Crop Edge Trail (Yellow): This trail is accessible from the amphitheater parking lot, the Woodland Trails, or from several paved pulloffs along the entrance road. Please be respectful of crops and stay out of planted fields. This is the shortest trail in the park yet it provides excellent opportunities for skywatching and for grassland birds. In winter Savannah Sparrows and White-crowned Sparrows are found here, while summer brings breeding Grasshopper Sparrows. Eastern Meadowlark, Horned Lark, American Pipit and Bobolinks are seen yearly. Keep an eye on the fence and pole lines that parallel the entrance road as they can provide excellent views of perched Eastern Bluebirds, Northern Mockingbirds, and sometimes American Kestrel.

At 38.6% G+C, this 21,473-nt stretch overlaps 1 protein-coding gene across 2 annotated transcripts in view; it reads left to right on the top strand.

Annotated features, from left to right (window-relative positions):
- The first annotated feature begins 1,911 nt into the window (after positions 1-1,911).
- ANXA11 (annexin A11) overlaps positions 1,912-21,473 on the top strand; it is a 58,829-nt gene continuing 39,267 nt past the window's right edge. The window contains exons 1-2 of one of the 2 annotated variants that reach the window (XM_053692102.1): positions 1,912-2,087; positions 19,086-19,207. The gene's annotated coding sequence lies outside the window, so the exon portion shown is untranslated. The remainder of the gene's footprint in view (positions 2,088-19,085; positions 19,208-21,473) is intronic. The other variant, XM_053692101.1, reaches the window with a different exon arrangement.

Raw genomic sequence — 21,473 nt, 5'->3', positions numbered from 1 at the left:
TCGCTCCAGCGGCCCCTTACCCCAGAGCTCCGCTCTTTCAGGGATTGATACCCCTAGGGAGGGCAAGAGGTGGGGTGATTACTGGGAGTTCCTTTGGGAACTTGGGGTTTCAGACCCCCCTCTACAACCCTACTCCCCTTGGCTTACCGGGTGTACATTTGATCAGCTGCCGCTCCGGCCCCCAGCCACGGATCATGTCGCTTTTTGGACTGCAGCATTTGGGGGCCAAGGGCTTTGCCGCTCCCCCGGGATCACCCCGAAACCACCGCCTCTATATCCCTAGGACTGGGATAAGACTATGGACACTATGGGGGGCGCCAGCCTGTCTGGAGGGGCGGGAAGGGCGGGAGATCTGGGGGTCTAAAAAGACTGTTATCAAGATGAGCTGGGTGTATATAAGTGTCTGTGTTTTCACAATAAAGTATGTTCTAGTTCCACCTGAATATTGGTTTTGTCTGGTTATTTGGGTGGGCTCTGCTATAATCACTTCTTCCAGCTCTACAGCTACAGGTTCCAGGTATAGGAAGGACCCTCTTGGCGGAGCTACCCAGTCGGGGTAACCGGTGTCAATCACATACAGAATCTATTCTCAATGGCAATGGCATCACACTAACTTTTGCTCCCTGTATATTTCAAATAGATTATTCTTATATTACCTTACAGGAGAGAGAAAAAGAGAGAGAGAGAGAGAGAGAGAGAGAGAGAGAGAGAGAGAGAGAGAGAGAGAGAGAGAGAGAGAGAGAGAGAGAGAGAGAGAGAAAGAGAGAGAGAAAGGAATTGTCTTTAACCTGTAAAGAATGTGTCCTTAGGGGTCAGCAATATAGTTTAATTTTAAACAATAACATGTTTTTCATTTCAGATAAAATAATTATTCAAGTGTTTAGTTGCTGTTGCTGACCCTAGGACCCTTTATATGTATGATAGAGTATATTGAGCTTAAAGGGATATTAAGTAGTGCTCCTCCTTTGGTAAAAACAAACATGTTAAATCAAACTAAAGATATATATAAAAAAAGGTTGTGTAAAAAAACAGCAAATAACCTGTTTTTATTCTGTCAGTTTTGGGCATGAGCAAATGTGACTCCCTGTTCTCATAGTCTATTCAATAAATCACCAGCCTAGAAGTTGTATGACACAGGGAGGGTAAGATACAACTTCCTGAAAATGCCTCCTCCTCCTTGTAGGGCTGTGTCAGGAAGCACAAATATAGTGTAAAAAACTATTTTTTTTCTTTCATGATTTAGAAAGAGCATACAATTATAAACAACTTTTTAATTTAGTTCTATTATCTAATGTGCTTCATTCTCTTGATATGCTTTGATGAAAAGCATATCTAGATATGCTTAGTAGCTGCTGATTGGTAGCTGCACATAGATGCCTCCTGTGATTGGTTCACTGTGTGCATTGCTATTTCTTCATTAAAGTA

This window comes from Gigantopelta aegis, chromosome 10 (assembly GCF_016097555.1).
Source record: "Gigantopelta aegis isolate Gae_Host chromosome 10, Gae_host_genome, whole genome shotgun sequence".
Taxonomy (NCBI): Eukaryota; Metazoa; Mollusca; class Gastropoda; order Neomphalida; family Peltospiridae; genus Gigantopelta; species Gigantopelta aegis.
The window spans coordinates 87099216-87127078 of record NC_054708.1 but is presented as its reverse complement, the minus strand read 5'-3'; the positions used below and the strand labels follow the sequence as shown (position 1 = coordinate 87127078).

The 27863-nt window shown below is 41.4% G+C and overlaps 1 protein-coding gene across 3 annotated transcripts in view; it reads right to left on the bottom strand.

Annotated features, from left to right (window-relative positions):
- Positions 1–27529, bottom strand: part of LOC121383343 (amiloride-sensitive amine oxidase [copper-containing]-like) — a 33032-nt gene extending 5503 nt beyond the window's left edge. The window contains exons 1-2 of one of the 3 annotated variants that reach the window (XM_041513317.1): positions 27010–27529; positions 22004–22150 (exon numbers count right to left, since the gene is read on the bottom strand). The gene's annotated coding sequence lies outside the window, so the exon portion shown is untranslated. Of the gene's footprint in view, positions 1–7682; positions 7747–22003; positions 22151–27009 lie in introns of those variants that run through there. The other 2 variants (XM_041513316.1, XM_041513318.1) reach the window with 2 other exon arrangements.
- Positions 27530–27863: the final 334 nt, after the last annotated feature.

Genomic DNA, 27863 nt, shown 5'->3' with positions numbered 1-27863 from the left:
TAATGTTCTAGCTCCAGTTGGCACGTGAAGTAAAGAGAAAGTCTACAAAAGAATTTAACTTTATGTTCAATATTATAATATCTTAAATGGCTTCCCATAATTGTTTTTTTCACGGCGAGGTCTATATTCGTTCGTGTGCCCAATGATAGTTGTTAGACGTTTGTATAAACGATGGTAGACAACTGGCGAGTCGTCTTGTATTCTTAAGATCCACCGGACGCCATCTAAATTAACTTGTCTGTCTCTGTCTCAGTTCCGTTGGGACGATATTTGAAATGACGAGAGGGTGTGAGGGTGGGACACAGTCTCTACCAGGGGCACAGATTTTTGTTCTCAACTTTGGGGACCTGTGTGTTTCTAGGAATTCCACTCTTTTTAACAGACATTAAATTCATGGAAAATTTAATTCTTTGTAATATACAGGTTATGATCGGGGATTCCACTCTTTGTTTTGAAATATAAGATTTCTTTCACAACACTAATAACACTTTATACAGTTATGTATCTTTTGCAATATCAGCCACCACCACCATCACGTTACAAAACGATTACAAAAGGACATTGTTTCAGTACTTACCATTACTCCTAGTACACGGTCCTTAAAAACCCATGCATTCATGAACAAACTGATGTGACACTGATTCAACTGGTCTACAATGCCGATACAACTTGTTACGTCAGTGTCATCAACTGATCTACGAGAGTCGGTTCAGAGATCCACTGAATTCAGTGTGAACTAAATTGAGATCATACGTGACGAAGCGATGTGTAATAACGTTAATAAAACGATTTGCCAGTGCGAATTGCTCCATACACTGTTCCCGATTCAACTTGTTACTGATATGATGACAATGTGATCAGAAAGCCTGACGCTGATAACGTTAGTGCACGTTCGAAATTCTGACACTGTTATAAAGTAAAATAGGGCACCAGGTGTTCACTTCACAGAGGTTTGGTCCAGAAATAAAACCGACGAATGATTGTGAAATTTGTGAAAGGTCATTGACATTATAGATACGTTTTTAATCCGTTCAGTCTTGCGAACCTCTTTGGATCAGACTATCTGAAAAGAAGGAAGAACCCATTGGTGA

Woodland Trails (Red): To fully enjoy the Living Farm Heritage Museum Nature Trail or the Woodland Trails, start at the Hebb House parking lot and follow the gravel and mowed trail. This trail is not a loop! In the beginning, the trail follows a small stream that flows into a large pond on private property adjacent to the park. In winter, waterfowl can be observed on that pond, flying about, or in the park's agricultural fields. Both Ross's and Snow Goose have visited the pond along with Cackling Goose and Ring-necked Duck. During your walk you will come across all or some of the 14 sign posts that dot the trail. Each sign post has information about the natural features of the park and wildlife residents you might encounter. Stop eight has information on woodland animals while stop nine describes "Vernal Pools." The first part of this trail is mostly wooded edge, but eventually it leads into a dense woods with a beautiful stream bottom where the trail turns from grass to packed dirt. Expect a variety of warblers and sparrows in spring and fall along this trail. The mixed deciduous woods include Black Walnut, Tulip Poplar, Red Maple and Black Cherry trees to name a few. In the forest Wood Thrushes and Hermit Thrushes can be found in season and occasionally a vocalizing Barred Owl will delight the ears. The trail prior to entering the deeper woods has two paths that lead to the Yellow Trail for a different habitat and nature experience while returning to the parking area. Continuing along the woodlands trail will take you through a mature deciduous forest with multiple offshoot paths that lead to the Yellow Trail. Following the portion of the woodlands trail to its completion will bring one to the amphitheater parking lot. From there, follow the entrance road north.